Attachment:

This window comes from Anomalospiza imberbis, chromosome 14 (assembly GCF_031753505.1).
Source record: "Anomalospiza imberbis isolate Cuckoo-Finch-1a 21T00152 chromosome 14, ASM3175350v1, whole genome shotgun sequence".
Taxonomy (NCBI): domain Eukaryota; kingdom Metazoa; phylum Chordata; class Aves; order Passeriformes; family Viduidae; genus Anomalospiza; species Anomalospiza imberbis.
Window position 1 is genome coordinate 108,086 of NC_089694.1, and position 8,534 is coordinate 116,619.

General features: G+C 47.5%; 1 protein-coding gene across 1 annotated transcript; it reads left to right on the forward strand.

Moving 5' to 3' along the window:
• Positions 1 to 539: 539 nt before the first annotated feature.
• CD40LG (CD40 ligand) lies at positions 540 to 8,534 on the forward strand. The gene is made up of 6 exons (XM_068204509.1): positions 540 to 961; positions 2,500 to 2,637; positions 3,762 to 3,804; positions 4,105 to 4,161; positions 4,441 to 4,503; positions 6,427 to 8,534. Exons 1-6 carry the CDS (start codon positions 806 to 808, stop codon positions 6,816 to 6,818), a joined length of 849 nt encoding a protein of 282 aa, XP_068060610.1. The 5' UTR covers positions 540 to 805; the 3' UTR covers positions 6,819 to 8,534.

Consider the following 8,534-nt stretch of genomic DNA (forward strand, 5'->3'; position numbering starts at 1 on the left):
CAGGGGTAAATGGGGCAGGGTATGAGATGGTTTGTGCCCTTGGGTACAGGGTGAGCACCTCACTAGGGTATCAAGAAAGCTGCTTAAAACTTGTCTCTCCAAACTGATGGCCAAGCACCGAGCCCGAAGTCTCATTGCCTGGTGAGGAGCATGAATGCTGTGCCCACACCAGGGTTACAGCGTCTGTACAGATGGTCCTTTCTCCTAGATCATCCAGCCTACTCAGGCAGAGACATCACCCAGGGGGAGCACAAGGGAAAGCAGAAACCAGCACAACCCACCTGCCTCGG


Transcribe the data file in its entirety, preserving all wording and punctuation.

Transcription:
This window comes from Anomalospiza imberbis, chromosome 14 (assembly GCF_031753505.1).
Source record: "Anomalospiza imberbis isolate Cuckoo-Finch-1a 21T00152 chromosome 14, ASM3175350v1, whole genome shotgun sequence".
Taxonomy (NCBI): domain Eukaryota; kingdom Metazoa; phylum Chordata; class Aves; order Passeriformes; family Viduidae; genus Anomalospiza; species Anomalospiza imberbis.
Window position 1 is genome coordinate 108,086 of NC_089694.1, and position 8,534 is coordinate 116,619.

General features: G+C 47.5%; 1 protein-coding gene across 1 annotated transcript; it reads left to right on the forward strand.

Moving 5' to 3' along the window:
• Positions 1 to 539: 539 nt before the first annotated feature.
• CD40LG (CD40 ligand) lies at positions 540 to 8,534 on the forward strand. The gene is made up of 6 exons (XM_068204509.1): positions 540 to 961; positions 2,500 to 2,637; positions 3,762 to 3,804; positions 4,105 to 4,161; positions 4,441 to 4,503; positions 6,427 to 8,534. Exons 1-6 carry the CDS (start codon positions 806 to 808, stop codon positions 6,816 to 6,818), a joined length of 849 nt encoding a protein of 282 aa, XP_068060610.1. The 5' UTR covers positions 540 to 805; the 3' UTR covers positions 6,819 to 8,534.

Consider the following 8,534-nt stretch of genomic DNA (forward strand, 5'->3'; position numbering starts at 1 on the left):
CAGGGGTAAATGGGGCAGGGTATGAGATGGTTTGTGCCCTTGGGTACAGGGTGAGCACCTCACTAGGGTATCAAGAAAGCTGCTTAAAACTTGTCTCTCCAAACTGATGGCCAAGCACCGAGCCCGAAGTCTCATTGCCTGGTGAGGAGCATGAATGCTGTGCCCACACCAGGGTTACAGCGTCTGTACAGATGGTCCTTTCTCCTAGATCATCCAGCCTACTCAGGCAGAGACATCACCCAGGGGGAGCACAAGGGAAAGCAGAAACCAGCACAACCCACCTGCCTCGG